By the time the alarm clock starts singing at 5am I know it’s the beginning of a new day. I never know what to expect. Lately it seems that no matter what I do there’s someone that feels they have to judge me. It might be from something I said or it might be from the way I acted during a certain situation. No matter what the reason I can’t seem to escape from it.

I’ve made mistakes just like the next person. Sometimes other people just can’t figure me out. I can deal with that but when some of these people continue telling me why I act the way I act it tends to get under my skin. I don’t purposely hurt people. It’s not in my nature.

I’ve always been the protective type. I try to protect my friends and family. I might say too little or not enough. Although I haven’t always done the right thing at the time I did it I believed I was doing it in the best interest of the person or people I was trying to protect.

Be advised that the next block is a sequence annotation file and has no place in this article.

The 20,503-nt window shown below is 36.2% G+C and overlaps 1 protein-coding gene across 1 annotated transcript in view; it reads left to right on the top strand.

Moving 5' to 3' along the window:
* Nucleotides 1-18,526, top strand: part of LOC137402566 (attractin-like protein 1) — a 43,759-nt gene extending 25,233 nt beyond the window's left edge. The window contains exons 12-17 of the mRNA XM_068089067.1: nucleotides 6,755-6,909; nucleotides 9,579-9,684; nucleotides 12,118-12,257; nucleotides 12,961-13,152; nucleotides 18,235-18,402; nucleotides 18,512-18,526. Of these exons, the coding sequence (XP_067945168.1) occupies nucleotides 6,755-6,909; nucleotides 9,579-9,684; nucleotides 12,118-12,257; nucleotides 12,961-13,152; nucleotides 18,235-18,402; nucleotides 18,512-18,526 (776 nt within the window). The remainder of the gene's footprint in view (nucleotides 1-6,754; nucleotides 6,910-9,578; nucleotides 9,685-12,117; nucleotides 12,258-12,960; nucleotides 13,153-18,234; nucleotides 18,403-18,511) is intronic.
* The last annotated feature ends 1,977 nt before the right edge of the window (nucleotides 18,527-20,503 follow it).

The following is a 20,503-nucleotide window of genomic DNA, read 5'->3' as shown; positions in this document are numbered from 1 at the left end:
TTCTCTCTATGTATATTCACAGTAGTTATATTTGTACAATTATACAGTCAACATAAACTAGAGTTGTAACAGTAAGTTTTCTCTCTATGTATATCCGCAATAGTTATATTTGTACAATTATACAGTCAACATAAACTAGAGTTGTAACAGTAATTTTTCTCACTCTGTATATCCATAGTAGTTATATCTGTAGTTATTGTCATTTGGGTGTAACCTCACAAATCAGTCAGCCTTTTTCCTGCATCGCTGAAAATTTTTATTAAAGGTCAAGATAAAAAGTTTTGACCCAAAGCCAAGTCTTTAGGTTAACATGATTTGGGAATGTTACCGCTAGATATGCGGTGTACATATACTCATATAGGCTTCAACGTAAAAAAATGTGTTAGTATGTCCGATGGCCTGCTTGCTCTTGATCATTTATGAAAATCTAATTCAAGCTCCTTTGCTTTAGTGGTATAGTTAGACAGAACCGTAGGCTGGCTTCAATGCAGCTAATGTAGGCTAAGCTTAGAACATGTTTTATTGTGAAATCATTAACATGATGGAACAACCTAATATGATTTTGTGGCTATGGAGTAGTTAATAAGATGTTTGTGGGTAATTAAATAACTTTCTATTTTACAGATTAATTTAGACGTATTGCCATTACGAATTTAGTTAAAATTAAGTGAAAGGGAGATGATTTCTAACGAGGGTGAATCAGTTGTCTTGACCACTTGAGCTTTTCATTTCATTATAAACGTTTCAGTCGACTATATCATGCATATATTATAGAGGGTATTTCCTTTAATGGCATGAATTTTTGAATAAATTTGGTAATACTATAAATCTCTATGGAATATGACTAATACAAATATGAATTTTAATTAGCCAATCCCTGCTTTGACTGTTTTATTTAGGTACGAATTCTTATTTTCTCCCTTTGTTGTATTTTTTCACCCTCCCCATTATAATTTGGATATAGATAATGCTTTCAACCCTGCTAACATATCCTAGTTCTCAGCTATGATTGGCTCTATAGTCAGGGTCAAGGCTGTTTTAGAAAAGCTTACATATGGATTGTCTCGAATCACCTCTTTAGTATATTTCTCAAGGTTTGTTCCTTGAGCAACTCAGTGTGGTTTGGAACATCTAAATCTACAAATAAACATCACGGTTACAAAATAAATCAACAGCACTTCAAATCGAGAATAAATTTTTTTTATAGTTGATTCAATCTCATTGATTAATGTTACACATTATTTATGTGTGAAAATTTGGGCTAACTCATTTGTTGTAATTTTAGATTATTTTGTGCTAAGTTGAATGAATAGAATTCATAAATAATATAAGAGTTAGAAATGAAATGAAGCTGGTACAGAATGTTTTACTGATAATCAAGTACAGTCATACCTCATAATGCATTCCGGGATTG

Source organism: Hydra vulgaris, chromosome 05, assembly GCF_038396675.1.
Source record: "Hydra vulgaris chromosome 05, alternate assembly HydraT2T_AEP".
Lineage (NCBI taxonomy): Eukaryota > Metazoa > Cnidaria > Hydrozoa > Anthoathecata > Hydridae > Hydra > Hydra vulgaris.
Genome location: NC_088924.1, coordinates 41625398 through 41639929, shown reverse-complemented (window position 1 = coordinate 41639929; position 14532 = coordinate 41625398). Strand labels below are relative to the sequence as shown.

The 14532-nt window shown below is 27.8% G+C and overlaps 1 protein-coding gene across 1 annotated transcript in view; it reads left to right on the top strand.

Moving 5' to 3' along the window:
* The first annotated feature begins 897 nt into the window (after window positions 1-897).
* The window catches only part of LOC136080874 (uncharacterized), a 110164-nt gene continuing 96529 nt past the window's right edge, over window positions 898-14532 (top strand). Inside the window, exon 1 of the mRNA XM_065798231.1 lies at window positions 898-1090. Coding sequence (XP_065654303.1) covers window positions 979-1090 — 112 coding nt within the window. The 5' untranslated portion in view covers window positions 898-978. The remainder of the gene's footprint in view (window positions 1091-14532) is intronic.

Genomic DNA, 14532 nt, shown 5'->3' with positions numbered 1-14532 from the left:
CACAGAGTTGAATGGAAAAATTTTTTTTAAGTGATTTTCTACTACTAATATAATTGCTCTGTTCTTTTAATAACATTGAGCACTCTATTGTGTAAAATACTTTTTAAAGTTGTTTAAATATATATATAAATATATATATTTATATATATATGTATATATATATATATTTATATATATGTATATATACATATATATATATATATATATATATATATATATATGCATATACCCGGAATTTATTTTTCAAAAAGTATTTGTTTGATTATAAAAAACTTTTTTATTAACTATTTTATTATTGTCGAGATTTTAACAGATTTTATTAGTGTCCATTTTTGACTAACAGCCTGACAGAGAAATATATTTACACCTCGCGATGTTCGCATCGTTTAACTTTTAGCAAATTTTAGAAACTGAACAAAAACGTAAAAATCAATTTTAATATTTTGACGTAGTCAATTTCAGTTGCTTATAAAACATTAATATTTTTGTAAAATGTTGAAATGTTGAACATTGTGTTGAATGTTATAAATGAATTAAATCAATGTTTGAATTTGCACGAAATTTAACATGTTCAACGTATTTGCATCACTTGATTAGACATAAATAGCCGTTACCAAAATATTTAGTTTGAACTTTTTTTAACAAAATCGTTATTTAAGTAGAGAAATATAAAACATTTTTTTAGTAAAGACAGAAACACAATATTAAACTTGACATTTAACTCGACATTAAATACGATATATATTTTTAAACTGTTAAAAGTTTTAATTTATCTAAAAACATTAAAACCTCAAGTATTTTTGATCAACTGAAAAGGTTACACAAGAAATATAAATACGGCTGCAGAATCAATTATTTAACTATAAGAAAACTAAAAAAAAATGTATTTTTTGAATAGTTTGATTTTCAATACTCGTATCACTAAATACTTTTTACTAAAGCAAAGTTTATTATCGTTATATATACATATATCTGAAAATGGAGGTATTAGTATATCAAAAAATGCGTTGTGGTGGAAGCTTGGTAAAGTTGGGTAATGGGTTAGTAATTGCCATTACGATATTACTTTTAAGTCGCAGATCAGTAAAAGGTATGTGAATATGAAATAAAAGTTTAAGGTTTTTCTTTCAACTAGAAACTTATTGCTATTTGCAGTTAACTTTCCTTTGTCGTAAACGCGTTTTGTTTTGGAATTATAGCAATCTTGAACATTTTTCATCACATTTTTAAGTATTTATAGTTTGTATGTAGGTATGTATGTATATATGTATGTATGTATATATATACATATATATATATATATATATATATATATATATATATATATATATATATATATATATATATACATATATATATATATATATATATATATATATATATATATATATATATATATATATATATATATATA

I’ve realized that the gap in communication can be overwhelming when a person gives meaning to your actions. Nobody can know why you do what you do except for you. I’ve had angry words said to me, fingers pointed at me and I’ve been ignored by others. In the end it’s all because of one thing. That thing is because I didn’t do what the people thought I should do. I failed to live up to their expectations.

How many of you have experienced situations like that in your life? If you haven’t experienced it you haven’t lived. I’ve always been very quiet by nature. I’ve never talked very much with any of my co-workers or casual acquaintances. I find that it makes my life much simpler. I also go through times when I don’t talk to the people closest to me because I don’t know what to say. I might not even know how to say something if I do have something to say so I remain quiet.